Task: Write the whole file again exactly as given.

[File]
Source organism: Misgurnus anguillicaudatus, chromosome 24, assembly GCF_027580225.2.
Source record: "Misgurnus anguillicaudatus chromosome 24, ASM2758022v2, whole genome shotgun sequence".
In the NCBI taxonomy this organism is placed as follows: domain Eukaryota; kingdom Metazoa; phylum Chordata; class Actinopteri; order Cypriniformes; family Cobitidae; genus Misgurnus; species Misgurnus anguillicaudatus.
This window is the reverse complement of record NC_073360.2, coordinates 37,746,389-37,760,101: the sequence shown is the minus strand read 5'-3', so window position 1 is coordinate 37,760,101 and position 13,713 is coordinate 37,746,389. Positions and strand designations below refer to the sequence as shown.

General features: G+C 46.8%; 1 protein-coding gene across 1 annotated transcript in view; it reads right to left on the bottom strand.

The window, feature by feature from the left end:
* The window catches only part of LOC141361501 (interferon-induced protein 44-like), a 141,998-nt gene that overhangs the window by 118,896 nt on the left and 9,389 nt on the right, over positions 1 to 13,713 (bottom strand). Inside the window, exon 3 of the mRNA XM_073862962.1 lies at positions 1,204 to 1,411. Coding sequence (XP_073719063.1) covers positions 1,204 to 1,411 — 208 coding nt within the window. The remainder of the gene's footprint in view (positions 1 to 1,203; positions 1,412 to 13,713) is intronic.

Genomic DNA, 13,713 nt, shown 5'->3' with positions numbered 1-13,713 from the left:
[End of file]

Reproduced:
Source organism: Misgurnus anguillicaudatus, chromosome 24, assembly GCF_027580225.2.
Source record: "Misgurnus anguillicaudatus chromosome 24, ASM2758022v2, whole genome shotgun sequence".
In the NCBI taxonomy this organism is placed as follows: domain Eukaryota; kingdom Metazoa; phylum Chordata; class Actinopteri; order Cypriniformes; family Cobitidae; genus Misgurnus; species Misgurnus anguillicaudatus.
This window is the reverse complement of record NC_073360.2, coordinates 37,746,389-37,760,101: the sequence shown is the minus strand read 5'-3', so window position 1 is coordinate 37,760,101 and position 13,713 is coordinate 37,746,389. Positions and strand designations below refer to the sequence as shown.

General features: G+C 46.8%; 1 protein-coding gene across 1 annotated transcript in view; it reads right to left on the bottom strand.

The window, feature by feature from the left end:
* The window catches only part of LOC141361501 (interferon-induced protein 44-like), a 141,998-nt gene that overhangs the window by 118,896 nt on the left and 9,389 nt on the right, over positions 1 to 13,713 (bottom strand). Inside the window, exon 3 of the mRNA XM_073862962.1 lies at positions 1,204 to 1,411. Coding sequence (XP_073719063.1) covers positions 1,204 to 1,411 — 208 coding nt within the window. The remainder of the gene's footprint in view (positions 1 to 1,203; positions 1,412 to 13,713) is intronic.

Genomic DNA, 13,713 nt, shown 5'->3' with positions numbered 1-13,713 from the left: